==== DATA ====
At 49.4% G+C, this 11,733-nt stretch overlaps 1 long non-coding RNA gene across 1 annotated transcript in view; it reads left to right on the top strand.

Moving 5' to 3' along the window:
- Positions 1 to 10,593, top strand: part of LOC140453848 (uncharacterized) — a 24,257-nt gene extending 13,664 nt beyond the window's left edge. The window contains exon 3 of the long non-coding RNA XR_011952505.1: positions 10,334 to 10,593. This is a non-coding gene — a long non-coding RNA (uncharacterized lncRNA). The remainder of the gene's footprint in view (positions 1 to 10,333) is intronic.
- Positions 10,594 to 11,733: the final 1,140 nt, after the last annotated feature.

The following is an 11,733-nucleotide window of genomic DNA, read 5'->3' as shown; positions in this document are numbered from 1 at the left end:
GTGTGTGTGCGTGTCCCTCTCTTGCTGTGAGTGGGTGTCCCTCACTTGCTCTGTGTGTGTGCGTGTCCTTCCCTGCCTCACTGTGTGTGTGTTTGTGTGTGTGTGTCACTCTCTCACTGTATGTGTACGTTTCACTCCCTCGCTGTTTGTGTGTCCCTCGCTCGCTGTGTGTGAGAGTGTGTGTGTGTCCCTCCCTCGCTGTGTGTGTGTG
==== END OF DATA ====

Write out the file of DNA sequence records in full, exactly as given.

At 49.4% G+C, this 11,733-nt stretch overlaps 1 long non-coding RNA gene across 1 annotated transcript in view; it reads left to right on the top strand.

Moving 5' to 3' along the window:
- Positions 1 to 10,593, top strand: part of LOC140453848 (uncharacterized) — a 24,257-nt gene extending 13,664 nt beyond the window's left edge. The window contains exon 3 of the long non-coding RNA XR_011952505.1: positions 10,334 to 10,593. This is a non-coding gene — a long non-coding RNA (uncharacterized lncRNA). The remainder of the gene's footprint in view (positions 1 to 10,333) is intronic.
- Positions 10,594 to 11,733: the final 1,140 nt, after the last annotated feature.

The following is an 11,733-nucleotide window of genomic DNA, read 5'->3' as shown; positions in this document are numbered from 1 at the left end:
GTGTGTGTGCGTGTCCCTCTCTTGCTGTGAGTGGGTGTCCCTCACTTGCTCTGTGTGTGTGCGTGTCCTTCCCTGCCTCACTGTGTGTGTGTTTGTGTGTGTGTGTCACTCTCTCACTGTATGTGTACGTTTCACTCCCTCGCTGTTTGTGTGTCCCTCGCTCGCTGTGTGTGAGAGTGTGTGTGTGTCCCTCCCTCGCTGTGTGTGTGTG